Somewhere, something incredible is waiting to be known. – Sagan

Wednesday, November 23, 2011

Are humans evolving beyond our biological bodies?

The Daily Galaxy poses an interesting question about the future of space exploration. We have two paths before us; machine exploration and human occupation.

The article makes a point that for general exploration, machines are better suited for the task; they can survive harsher environments, need minimal operational support and don’t need special phycological considerations when traveling the vast emptiness of space. On the other hand, we have a need to put humans on other worlds to ensure our continued survival. It’s happened before and it will happen again, catastrophic (natural and human-made) disasters will happen, be it from celestial impacts or our own undoing via environmental collapse. Spreading ourselves out across the galaxy will ensure the survival of our species and descendants.

We also cover the point that, eventually, our machines and our bodies will merge as part of our continued evolution as a species. Natural selection will give way to directed evolution. In fact Paul Davies thinks that any alien presence we encounter will be the machine offspring of ancient biological aliens.

Humans and robots working together to colonize another planet. Image: NASA

“I think it very likely – in fact inevitable – that biological intelligence is only a transitory phenomenon, a fleeting phase in the evolution of the universe,” Davies writes. “If we ever encounter extraterrestrial intelligence, I believe it is overwhelmingly likely to be post-biological in nature.”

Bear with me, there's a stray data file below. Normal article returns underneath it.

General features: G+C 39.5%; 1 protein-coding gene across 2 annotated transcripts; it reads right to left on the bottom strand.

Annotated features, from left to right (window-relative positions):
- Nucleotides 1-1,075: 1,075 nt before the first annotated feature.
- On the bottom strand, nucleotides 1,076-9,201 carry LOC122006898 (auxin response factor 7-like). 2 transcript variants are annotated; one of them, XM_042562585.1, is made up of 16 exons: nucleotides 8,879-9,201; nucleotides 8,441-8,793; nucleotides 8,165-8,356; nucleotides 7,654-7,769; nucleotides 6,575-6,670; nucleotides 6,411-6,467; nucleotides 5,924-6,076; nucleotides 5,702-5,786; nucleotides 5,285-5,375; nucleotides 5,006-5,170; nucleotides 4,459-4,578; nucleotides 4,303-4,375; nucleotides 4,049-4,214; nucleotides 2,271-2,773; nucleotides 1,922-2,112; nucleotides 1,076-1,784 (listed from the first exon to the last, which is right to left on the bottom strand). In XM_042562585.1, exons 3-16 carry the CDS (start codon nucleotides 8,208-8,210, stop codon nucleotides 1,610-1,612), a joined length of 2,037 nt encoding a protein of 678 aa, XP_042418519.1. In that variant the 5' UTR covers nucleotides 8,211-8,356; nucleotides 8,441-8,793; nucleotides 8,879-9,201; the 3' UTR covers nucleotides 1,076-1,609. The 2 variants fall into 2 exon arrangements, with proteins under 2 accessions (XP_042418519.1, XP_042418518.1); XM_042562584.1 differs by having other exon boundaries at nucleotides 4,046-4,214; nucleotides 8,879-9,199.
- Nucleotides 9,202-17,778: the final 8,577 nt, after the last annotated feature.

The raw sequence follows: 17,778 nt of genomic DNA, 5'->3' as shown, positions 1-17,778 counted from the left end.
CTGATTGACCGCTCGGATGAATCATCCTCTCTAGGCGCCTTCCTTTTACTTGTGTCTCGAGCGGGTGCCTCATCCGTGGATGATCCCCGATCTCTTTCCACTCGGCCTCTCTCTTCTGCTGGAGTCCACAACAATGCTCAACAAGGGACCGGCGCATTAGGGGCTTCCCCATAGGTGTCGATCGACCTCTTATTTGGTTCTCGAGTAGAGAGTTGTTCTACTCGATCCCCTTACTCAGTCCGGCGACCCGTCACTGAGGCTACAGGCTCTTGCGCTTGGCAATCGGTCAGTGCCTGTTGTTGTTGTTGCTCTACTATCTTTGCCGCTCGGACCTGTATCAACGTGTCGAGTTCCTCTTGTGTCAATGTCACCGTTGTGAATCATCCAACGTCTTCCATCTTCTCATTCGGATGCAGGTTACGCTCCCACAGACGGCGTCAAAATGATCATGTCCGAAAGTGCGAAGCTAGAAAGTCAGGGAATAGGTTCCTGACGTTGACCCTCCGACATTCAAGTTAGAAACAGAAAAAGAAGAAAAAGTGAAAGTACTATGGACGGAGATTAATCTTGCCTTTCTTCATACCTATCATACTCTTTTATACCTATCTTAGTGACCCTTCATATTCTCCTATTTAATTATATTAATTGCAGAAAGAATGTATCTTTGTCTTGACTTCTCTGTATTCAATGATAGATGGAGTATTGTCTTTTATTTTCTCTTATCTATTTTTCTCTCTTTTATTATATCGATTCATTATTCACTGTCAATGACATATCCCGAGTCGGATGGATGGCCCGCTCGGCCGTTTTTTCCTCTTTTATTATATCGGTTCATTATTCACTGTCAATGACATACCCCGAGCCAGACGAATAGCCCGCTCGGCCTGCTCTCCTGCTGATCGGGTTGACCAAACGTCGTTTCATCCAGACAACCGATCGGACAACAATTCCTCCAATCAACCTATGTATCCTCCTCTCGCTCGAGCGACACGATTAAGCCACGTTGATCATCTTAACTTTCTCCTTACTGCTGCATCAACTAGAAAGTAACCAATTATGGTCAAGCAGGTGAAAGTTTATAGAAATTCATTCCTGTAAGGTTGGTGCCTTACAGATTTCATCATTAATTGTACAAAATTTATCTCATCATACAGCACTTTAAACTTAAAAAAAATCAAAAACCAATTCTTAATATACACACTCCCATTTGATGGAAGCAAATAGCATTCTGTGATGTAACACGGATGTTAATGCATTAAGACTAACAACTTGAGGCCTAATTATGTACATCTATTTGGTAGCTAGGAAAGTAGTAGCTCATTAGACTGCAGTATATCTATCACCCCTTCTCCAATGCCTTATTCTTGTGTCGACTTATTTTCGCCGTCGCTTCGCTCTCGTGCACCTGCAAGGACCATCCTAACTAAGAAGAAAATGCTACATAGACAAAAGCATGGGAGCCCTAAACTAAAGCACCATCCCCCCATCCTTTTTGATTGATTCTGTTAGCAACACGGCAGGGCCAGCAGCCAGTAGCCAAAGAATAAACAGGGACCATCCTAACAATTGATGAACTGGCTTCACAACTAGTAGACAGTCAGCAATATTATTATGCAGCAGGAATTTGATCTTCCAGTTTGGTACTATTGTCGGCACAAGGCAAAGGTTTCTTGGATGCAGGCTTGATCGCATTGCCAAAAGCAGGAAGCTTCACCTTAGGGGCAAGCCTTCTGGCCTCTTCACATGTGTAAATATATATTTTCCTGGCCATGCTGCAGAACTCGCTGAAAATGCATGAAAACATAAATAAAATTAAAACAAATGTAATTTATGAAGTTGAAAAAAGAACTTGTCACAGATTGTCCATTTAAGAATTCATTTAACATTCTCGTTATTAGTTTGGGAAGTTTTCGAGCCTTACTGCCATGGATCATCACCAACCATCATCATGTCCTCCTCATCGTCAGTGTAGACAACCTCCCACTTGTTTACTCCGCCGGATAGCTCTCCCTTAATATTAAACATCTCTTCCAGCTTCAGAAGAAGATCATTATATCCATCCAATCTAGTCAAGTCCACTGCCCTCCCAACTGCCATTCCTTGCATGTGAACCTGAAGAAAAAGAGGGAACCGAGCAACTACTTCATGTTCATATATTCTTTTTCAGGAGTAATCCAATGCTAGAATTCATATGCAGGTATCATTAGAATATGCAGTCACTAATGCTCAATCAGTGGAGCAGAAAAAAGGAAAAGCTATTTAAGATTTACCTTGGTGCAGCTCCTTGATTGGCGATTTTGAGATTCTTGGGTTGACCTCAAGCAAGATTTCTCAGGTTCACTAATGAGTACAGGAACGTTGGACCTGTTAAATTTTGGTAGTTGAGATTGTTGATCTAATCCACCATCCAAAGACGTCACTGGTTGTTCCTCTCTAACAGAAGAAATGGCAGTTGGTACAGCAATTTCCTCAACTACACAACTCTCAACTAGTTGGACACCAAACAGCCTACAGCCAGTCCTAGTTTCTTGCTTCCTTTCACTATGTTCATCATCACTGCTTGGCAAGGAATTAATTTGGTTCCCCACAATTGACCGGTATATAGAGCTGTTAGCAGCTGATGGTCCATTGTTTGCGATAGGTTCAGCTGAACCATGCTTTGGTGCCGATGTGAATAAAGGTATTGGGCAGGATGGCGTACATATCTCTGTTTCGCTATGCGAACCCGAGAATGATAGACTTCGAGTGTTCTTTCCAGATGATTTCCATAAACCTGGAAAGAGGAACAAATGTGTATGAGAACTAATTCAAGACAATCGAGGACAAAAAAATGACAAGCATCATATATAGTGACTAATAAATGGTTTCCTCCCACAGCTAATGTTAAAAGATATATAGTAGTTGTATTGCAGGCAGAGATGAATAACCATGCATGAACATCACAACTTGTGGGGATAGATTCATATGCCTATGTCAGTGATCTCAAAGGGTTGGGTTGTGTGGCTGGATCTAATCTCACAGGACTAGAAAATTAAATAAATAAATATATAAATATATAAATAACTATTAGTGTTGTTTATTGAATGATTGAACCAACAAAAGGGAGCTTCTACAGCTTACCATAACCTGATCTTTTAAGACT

The lessons we are learning are that robotic probes and exploratory machines will be the trailblazers, the scouts, to human exploration, sending back vital information that we can use to plot destinations for further study or colonization and other endeavors.

Friday, November 11, 2011

Sad. Russians fail to make contact with Mars probe

Efforts to establish communication with the Phobos-Grunt probe, as it’s been called, are continuing even now, but don’t look promising. The ESA and NASA have offered assistance in using their satellites in order to try and communicate with the probe.

Russia's Phobos Grunt Probe

Doug McCuistion, NASA’s director of Mars exploration, said, “We have offered assistance and if they need it, we will provide it to the best of our ability.”

The probe was successfully launched atop the Zenit rocket but has failed to initiate its Fregat engine burns to start its journey to Mars’ moon Phobos. The mission was to collect soil samples and return them to Earth, the first ever mission that would return samples from outside the Earth system.

If the engines cannot be started, Russian authorities predicts that Phobos-Grunt will re-enter the atmosphere on December 3.

Monday, November 7, 2011

Venture further

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